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Elizabeth Velez grew up among beams and scaffoldings. One of seven girls, as a little kid she would tag along with dad on all kinds of construction sites — the very first projects of the emporium that is now the Velez Organization, founded in 1972.
“If I stayed home, I’d have to clean up or take care of my younger sisters,” said Velez, 48. “But I really enjoyed going because it was always to different places such as schools and hospitals, community places that impact so many lives.”
Today, Velez is not only a leader in the New York City’s construction industry, but is known to be a mentor to women and minorities.
Having completed close to a billion dollars’ worth of construction, Velez says it was a proposal she wrote while she was still an undergrad at Hofstra University School of Business in the 80s, that launched her career.
The idea was to partner with Katherine S. Wylde, President & CEO of the Partnership for New York City, a nonprofit organization for the city’s business leaders, established by David Rockefeller in 1979.
“It was a new concept program to turn neighborhood builders/contractors into big developers,” she told Fox News Latino. “My proposal was picked, my father’s company was chosen for the pilot,” she recalled. “I never looked back.”
Velez was barely 20 years old.
She said this experience as a young, inexperienced entrepreneur made her value mentorship above all else and led her to become a dedicated mentor to others.
“I saw at a tender age the need for people to look out for one another. My dad instilled in me the mindset to always bring others along,” Velez said.
She also encourages women to see construction as a pathway for a career.
“I’m such a proponent of the field. It’s actually perfect for women. It’s project-driven. It’s flexible, so if a woman has children, she can leave her position and return without fear of losing ground; this is an inherent issue for women,” Velez said.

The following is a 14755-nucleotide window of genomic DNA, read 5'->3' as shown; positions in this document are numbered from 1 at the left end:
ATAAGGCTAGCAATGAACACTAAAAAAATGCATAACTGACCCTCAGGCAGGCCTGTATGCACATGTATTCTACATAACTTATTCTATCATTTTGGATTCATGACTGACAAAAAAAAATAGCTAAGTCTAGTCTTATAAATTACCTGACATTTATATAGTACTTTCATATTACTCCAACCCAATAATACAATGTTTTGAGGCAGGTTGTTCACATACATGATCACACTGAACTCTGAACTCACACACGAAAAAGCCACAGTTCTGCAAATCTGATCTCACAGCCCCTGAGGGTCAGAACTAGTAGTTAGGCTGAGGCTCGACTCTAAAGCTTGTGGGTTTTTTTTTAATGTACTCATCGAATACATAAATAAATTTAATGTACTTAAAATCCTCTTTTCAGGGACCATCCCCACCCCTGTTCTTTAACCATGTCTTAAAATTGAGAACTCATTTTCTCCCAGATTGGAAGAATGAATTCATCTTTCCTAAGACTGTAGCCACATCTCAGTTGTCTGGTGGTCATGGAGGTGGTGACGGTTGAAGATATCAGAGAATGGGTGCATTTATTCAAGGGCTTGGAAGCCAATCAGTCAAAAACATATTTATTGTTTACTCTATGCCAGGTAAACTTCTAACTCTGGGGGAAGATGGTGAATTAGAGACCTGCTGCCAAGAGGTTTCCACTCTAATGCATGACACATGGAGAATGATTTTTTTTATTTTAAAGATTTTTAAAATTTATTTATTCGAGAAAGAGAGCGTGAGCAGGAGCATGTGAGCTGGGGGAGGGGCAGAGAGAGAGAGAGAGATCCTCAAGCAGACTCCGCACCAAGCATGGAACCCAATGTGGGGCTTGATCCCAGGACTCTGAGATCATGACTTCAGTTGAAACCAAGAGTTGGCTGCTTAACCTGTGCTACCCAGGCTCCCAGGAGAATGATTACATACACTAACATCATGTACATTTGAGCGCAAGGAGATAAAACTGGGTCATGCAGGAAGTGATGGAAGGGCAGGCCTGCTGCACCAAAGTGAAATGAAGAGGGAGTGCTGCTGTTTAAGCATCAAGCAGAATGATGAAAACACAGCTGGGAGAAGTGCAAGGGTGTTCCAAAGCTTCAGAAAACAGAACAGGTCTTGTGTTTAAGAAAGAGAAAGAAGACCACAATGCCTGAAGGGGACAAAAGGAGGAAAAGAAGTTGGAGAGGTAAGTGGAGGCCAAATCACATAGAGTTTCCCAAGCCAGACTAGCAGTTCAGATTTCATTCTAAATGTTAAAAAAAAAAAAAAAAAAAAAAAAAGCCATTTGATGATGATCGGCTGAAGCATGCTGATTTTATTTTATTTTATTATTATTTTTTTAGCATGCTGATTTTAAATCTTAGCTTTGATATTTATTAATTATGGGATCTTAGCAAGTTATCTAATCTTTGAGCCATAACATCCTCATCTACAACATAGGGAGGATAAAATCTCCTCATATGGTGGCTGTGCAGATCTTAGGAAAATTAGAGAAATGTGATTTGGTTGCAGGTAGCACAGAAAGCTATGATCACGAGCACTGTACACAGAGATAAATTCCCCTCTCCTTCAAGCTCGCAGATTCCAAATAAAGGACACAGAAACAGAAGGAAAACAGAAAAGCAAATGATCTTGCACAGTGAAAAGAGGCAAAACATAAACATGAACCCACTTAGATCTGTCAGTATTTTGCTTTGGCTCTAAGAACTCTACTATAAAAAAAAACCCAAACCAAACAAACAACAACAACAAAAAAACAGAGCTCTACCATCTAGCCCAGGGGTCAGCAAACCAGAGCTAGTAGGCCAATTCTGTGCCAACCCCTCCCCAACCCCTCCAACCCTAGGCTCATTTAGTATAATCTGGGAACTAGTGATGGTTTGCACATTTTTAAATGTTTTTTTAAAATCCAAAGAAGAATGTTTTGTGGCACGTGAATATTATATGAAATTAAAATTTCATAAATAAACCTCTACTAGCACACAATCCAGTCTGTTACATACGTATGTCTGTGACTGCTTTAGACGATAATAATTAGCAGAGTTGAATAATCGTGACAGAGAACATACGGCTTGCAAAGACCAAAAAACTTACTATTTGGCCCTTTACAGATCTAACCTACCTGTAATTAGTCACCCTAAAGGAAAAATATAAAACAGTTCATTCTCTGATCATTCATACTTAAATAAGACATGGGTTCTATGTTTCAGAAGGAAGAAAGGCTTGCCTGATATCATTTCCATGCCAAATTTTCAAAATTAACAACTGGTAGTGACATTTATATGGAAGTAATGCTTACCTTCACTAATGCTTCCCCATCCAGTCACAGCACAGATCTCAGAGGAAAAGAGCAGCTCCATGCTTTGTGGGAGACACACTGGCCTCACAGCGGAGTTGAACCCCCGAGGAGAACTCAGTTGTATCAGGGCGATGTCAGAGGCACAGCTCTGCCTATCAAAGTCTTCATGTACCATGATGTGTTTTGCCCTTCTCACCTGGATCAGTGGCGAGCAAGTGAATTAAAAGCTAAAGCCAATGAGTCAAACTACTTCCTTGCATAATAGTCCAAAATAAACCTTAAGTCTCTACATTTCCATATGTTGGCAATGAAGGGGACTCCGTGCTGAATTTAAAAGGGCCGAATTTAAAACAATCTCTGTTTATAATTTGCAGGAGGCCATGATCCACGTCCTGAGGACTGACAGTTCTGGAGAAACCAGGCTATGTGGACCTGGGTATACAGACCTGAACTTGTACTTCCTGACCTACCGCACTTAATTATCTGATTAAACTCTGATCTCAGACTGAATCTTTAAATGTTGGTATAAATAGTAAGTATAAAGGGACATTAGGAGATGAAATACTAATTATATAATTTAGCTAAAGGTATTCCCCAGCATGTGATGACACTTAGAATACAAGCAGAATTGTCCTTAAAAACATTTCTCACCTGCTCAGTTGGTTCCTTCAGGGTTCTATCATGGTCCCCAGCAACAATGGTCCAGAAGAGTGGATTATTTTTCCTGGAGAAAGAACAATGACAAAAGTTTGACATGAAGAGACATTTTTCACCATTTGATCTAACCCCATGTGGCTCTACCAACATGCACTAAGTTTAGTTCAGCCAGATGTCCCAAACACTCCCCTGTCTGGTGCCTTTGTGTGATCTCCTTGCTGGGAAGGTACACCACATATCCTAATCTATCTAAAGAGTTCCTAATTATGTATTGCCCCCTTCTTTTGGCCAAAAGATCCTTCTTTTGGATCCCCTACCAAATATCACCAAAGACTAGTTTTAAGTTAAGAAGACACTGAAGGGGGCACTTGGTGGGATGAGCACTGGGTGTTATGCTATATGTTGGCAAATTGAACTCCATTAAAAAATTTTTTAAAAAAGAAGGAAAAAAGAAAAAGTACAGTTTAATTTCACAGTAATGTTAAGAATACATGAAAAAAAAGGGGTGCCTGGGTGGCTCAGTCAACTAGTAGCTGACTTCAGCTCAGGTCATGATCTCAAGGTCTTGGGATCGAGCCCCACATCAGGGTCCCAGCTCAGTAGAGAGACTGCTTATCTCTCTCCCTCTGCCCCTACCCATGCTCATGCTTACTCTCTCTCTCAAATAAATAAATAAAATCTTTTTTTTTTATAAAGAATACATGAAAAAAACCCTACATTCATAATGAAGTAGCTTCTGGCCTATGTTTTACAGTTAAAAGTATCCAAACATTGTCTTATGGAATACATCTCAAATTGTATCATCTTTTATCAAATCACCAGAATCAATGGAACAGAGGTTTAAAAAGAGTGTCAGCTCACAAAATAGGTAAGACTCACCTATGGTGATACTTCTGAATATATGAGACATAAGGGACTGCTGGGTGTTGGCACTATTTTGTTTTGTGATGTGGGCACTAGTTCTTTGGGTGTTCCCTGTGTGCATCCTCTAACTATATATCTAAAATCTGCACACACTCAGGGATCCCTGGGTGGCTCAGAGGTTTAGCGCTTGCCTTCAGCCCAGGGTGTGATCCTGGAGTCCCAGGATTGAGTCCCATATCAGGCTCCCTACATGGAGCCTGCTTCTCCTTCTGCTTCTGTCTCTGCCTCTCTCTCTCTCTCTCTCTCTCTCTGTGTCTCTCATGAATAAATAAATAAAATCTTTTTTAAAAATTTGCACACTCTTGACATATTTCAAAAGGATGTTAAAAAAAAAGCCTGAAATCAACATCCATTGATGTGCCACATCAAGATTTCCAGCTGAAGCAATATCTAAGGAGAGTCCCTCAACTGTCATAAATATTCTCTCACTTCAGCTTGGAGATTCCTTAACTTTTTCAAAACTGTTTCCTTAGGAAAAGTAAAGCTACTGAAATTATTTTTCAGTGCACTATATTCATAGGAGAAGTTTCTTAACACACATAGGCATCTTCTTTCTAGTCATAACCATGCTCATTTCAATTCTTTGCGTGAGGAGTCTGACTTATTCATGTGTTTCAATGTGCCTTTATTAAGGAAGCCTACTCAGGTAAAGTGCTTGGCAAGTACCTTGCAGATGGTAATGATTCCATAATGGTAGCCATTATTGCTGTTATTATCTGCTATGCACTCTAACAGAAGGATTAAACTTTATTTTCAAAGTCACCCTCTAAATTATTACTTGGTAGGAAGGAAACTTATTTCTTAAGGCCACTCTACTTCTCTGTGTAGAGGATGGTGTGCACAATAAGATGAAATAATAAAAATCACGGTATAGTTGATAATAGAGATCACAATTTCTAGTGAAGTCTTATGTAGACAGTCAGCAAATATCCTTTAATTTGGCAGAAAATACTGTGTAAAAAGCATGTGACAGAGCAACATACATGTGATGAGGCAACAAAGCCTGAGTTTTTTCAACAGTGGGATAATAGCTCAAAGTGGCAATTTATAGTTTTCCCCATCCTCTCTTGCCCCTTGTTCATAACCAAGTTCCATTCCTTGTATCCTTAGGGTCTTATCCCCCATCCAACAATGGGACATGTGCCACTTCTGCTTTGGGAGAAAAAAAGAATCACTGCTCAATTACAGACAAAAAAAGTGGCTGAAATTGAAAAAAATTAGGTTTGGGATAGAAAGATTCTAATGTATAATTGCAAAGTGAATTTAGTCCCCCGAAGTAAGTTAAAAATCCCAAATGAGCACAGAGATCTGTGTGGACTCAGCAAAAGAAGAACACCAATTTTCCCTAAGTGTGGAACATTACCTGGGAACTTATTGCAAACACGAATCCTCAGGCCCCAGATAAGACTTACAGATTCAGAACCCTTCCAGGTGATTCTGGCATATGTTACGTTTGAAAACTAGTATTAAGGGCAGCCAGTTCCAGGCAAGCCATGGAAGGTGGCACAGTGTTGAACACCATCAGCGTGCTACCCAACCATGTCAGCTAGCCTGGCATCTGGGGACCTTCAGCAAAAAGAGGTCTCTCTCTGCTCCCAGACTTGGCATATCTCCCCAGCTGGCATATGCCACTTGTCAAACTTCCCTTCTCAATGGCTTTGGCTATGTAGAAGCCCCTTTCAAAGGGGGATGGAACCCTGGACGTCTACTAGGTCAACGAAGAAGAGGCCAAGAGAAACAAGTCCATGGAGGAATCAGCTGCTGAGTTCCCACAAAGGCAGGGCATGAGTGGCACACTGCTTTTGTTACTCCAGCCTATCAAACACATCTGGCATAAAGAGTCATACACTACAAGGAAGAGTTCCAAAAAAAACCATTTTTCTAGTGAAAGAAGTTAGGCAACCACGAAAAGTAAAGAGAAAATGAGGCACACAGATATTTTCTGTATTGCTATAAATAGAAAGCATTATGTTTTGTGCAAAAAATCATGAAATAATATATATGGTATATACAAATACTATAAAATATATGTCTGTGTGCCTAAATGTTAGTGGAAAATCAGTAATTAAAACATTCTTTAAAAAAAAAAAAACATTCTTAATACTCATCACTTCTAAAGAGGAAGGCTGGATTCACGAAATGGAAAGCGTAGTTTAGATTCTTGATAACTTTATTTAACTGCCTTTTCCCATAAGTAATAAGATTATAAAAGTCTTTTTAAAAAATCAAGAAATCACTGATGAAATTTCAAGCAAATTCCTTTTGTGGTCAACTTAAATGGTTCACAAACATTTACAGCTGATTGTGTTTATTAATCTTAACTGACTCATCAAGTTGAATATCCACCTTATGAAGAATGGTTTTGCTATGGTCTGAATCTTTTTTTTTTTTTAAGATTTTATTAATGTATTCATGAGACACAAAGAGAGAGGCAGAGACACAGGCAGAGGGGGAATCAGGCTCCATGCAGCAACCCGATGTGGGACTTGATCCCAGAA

Velez Organization has many buildings to boast of, most of which are contracted by public agencies and authorities throughout New York State. Also, Velez has its hand heavily in the health market, having worked on several projects including Queens Hospital Center, Harlem Hospital, Elmhurst Hospital and Columbia University’s Center for Disease Prevention.
Despite much of the progress made with women and people of color in the industry, Velez said not much has changed in senior positions.
“Minorities and women are more apt to hire women and minorities,” she told FNL. “You can’t see advancement without opportunity in this area.”
As a trustee on several boards, Velez remains an active promoter of diversity – with a special place in her heart for young girls.
She’s a trustee on the board of Boricua College, for example, a post-secondary institution tailored for Puerto Ricans where 80 percent of the student body is single mothers.
“I enjoy talking with young girls,” said Velez, herself a Puerto Rican. “They don’t see building on the spectrum. If they hear about it from someone who talks like them and looks like them, they’re more likely to hear the lesson,” she said.